Airbus raised its long-term jet demand forecast on Tuesday, saying the world would need to double its fleet as cities expand and Asia's increasingly affluent middle class takes to the skies.
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The European planemaker said airlines, lessors and cargo operators would need a total of 29,226 new passenger and freighter jets worth $4.4 trillion over the next 20 years.
Its latest forecast includes 28,355 passenger jets, up 3.7 percent from its previous estimate a year ago, and 871 freighters, up 1.6 percent.
The world's second largest planemaker behind rival Boeing
Sales chief John Leahy said he would announce some new plane orders on Wednesday in China, the world's fastest growing aviation market, which is set to leapfrog the United States as an aviation market.
"In 20 years the number one market will not be the U.S., the number one market is internally within China," Leahy told a news conference.
One in four people from China travelled by plane last year; that number will rise to virtually the whole active population in the next two decades, he said.
Asia's economic performance, and the projected emergence of three billion new middle class consumers globally with some disposable income, are the main ingredients of higher demand forecasts from both Airbus and rival Boeing in recent months.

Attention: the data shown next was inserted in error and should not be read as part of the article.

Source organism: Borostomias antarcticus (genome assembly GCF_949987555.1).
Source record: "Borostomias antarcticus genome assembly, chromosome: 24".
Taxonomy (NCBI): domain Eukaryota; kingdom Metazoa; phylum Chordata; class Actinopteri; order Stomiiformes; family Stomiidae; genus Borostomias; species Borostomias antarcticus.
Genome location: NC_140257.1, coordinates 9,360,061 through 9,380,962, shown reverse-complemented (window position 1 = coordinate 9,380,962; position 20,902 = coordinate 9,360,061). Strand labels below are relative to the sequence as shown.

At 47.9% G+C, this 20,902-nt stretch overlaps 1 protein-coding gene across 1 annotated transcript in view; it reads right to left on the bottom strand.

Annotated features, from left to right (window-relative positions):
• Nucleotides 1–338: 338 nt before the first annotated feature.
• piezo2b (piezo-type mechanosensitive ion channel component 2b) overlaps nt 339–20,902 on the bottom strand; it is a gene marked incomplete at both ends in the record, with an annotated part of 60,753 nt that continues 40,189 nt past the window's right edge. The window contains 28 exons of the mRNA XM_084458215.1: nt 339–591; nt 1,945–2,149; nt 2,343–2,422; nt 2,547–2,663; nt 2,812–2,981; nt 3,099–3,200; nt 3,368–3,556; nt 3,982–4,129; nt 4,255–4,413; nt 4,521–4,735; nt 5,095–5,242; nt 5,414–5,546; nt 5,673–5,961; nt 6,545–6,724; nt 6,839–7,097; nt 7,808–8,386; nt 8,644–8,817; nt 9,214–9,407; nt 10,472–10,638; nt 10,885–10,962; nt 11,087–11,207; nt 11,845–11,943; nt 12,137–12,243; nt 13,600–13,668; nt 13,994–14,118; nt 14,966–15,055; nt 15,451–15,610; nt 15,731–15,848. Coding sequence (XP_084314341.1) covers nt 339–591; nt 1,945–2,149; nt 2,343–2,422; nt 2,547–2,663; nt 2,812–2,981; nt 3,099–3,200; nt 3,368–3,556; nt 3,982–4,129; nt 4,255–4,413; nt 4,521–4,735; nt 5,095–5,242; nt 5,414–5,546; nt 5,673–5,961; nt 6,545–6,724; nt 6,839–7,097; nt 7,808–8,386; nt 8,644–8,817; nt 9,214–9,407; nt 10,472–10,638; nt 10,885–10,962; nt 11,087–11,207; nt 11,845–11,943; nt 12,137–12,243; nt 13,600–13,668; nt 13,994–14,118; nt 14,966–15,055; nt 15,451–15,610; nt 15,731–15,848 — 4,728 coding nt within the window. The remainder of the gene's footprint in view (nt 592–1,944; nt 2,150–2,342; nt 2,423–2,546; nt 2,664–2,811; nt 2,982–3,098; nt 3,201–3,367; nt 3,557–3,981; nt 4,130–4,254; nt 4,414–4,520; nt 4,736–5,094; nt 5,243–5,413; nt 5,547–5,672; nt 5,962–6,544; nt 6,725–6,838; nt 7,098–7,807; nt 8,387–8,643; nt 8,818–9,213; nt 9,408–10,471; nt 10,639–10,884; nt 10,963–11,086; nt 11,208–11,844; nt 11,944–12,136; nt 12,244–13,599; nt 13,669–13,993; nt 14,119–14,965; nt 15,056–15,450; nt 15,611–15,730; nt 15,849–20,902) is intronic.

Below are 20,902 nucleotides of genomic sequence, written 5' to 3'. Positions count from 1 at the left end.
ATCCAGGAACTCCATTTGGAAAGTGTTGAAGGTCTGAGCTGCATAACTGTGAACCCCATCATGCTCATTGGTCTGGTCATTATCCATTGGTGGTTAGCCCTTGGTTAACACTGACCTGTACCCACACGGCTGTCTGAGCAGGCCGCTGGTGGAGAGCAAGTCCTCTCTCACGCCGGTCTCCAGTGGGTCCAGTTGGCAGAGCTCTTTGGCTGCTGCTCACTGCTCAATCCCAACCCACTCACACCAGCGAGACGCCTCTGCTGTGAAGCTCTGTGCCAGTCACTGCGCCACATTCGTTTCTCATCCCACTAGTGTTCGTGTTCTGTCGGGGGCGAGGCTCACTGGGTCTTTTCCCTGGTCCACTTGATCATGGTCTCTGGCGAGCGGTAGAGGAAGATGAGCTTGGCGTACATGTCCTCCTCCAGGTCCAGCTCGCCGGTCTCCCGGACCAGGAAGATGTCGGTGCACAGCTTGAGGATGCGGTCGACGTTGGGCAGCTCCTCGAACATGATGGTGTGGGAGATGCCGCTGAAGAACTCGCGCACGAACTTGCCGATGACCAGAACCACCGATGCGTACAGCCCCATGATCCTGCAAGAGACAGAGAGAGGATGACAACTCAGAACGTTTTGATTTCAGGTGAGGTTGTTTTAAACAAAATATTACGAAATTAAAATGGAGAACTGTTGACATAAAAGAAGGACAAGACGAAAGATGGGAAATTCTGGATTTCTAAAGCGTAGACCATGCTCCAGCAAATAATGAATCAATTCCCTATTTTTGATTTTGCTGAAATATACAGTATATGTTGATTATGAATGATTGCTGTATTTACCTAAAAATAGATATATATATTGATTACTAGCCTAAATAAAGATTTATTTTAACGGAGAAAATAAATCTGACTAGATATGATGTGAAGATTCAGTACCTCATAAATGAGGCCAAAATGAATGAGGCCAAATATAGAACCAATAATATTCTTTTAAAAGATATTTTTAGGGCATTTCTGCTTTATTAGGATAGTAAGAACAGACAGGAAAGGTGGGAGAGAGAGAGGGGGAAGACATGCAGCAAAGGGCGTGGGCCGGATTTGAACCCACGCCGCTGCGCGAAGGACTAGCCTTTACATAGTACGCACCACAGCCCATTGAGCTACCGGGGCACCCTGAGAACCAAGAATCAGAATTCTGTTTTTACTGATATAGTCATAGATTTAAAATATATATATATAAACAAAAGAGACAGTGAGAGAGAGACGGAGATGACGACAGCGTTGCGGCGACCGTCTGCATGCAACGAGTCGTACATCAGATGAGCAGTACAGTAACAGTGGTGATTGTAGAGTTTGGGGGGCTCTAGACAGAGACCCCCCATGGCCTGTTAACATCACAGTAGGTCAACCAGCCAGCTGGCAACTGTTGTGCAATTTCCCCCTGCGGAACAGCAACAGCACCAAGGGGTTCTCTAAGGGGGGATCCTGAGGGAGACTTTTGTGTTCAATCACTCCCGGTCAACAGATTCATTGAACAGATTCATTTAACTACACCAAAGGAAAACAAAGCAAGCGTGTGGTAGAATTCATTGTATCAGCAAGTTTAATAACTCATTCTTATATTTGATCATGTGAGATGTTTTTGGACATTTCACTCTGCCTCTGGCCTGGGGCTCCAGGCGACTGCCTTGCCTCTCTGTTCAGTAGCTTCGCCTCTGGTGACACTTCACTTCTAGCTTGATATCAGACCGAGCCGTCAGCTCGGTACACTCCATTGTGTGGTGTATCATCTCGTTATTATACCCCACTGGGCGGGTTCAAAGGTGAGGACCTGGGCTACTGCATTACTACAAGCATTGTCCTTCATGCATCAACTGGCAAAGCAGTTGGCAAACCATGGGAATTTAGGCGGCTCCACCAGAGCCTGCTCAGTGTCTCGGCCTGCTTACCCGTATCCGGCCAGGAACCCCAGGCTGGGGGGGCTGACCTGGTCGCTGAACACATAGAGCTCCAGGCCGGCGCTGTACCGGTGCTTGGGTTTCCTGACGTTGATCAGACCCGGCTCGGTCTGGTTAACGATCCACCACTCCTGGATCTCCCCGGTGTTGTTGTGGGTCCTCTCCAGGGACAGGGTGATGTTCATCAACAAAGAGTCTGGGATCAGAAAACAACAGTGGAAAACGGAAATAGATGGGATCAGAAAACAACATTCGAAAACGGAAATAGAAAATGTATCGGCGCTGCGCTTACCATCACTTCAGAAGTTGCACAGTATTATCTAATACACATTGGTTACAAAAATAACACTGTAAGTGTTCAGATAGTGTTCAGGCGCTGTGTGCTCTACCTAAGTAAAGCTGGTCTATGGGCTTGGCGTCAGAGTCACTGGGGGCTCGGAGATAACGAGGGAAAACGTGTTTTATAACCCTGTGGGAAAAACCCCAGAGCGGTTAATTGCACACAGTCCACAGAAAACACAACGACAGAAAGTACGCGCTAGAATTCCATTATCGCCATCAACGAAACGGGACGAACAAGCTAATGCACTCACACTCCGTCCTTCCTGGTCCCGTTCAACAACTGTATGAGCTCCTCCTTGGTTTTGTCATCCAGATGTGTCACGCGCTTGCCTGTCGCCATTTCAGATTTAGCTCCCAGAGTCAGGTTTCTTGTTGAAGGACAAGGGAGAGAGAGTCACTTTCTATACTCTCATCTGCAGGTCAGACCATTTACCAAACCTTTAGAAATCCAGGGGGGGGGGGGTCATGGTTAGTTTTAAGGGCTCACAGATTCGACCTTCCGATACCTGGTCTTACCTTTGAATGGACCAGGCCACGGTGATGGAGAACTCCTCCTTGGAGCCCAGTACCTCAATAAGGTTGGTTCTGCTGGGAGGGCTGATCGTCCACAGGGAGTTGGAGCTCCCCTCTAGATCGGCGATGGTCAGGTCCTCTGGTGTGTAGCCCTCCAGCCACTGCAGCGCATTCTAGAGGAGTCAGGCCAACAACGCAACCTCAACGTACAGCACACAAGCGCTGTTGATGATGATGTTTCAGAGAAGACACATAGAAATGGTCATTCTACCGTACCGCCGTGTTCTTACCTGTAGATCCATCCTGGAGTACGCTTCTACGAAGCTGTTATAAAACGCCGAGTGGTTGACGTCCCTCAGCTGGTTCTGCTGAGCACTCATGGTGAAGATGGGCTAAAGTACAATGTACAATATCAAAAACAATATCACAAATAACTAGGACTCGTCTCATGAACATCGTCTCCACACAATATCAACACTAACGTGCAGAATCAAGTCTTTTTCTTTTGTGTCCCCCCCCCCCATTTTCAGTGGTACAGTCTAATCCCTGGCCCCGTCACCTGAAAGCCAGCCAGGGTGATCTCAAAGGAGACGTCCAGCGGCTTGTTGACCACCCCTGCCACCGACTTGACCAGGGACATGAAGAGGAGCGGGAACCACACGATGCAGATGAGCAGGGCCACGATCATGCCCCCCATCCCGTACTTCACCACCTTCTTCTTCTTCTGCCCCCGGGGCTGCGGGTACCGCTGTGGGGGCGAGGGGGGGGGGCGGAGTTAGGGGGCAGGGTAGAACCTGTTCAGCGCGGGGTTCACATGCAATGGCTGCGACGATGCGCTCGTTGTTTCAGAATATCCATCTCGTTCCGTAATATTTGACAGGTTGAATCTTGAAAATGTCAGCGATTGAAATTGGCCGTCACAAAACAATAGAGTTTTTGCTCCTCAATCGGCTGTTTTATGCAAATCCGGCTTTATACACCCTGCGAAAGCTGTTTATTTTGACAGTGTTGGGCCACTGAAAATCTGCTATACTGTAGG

In June, Boeing revised up its own 20-year market demand forecast by 3.8 percent as the industry looks beyond the financial crisis.
Both planemakers anticipate a surge in Asian travel that is expected to keep production at their factories rising.
"The fact is when people get money they want to fly," Leahy said.
But worries over the short-term picture for emerging markets prompted the International Air Transport Association, which represents some 240 airlines, to shave its forecast for 2013 airline profits on Tuesday.
Airbus hiked its forecast for demand for long-distance twin-engined passenger jets such as the upcoming Airbus A350 and Boeing's
The forecast for short- and medium-haul jets like the Airbus A320 and Boeing 737, which dominate production by the world's largest planemakers, was lifted by 3.7 percent to 20,242 jets.
But amid recently slow sales of its 525-seat A380 superjumbo and Boeing's 747, Airbus kept its forecast for the world's largest jetliners flat at 1,334 aircraft.
Boeing is significantly less optimistic on demand for the industry's four-engined mammoths, saying powerful twinjets such as its soon-to-be-revamped 777 have displaced many of them. Airbus says urban growth will support superjumbo sales.
Lifestyle changes around the world have helped brighten prospects for planemakers, even though many of their customers are struggling to cope with higher fuel costs.
Bob Lange, head of market and product strategy, said the number of people studying abroad had more than doubled since 2000 and the number of trips by migrant workers to families and friends was now a significant part of gauging total air demand.